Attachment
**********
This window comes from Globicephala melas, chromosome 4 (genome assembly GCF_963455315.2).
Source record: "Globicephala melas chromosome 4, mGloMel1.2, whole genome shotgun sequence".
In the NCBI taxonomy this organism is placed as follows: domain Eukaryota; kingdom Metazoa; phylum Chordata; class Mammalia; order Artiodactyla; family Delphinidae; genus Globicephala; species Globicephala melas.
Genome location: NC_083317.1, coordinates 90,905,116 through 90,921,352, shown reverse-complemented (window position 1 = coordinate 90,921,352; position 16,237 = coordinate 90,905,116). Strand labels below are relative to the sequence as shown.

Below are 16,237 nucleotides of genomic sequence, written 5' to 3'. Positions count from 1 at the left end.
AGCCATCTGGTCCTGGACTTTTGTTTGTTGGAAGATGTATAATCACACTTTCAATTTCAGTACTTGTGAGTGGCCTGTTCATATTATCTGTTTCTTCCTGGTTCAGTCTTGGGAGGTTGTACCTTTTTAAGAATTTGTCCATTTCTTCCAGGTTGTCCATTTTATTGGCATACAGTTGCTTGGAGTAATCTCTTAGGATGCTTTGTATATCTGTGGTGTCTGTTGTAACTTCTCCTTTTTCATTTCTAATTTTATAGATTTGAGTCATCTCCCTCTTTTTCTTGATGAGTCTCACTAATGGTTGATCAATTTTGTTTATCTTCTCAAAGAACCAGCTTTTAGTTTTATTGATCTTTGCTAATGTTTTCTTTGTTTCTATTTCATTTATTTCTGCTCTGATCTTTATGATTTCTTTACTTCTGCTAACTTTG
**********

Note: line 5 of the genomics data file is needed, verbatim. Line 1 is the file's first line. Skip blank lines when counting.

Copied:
Below are 16,237 nucleotides of genomic sequence, written 5' to 3'. Positions count from 1 at the left end.